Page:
July in Shanghai feels like a gigantic outdoor sauna. At 90F, the locals considers it the hottest days in a year. For someone from California, the temperature is tolerable but the humidity makes it hard to breathe. It reminds me about the summer time in Atlanta. It would be natural to think that cold drinks sell fast in a hot day, but surprisingly it takes quite a bit effort to find typical cold beverages, including ice water, that we take for granted in the U.S. That’s because in China traditionally cold food and drink are considered unhealthy, so you are most likely to find hot milk, and warm cola for sale.
At a street corner, I spotted a familiar name, The Coffee Beans & Tea Leaf, an LA-based chain. The Saturday morning coffee shop gathering culture has not yet been imported from the U.S. There were six staff and few customers. The freshly brewed Columbia drip tastes not only authentic but pure. Apparently the water used to make coffee here is not from the regular water source in Shanghai, which is notoriously foul tasting. Simple put, it makes everything taste like detergent, perhaps due to all the chemicals put in to kill the bad stuff in the Huangpu River.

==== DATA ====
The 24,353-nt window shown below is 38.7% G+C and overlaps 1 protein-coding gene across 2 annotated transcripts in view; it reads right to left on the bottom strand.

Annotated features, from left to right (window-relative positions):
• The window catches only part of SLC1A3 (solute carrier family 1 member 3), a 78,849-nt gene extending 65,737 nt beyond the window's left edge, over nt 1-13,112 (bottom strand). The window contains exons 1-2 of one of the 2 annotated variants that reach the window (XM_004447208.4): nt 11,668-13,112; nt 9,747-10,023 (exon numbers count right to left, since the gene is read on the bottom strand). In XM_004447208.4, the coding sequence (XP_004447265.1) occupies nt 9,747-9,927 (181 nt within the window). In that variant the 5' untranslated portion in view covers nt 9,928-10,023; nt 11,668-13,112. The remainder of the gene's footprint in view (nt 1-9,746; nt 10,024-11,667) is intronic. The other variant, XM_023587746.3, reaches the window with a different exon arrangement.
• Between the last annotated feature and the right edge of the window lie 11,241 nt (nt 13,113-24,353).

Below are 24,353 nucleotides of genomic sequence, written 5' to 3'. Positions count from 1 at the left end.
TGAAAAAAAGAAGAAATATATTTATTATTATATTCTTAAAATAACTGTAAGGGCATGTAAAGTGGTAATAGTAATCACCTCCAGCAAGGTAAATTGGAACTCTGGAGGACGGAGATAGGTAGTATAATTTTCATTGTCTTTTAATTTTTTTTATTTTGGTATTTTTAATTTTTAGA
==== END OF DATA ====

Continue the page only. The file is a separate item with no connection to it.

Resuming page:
A large drip coffee costs RMB 20 (roughly US$ 2.64), 50% more nominally than that in the U.S. It made me wonder why such a high price in a comparatively lower wage country, despite that the labor cost is so much lower here. One possible explanation is that premium coffee is marketed as a luxury product, which is tailored to people who want to express their higher-than-average status and taste, therefore charging more would let them affirm such association.
Does the luxury product marketing psychology really have a play here? Let’s first take a look at the economics. To make a comparable estimate, we need to also factor in the import taxes. The current import tax on coffee is 15% and the import value-added tax is 17%, an effective tax of 34%. That’s lowered from the 44% level in 2004. Even after accounting for the wholesale and Chinese domestic transportation cost, there is still a 9% premium. As The Coffee Beans sources directly rather than through a Chinese domestic wholesaler plus the lower labor cost, the extra margin would mostly likely be well above 9%. That perhaps could be the price to pay for a luxury product in China.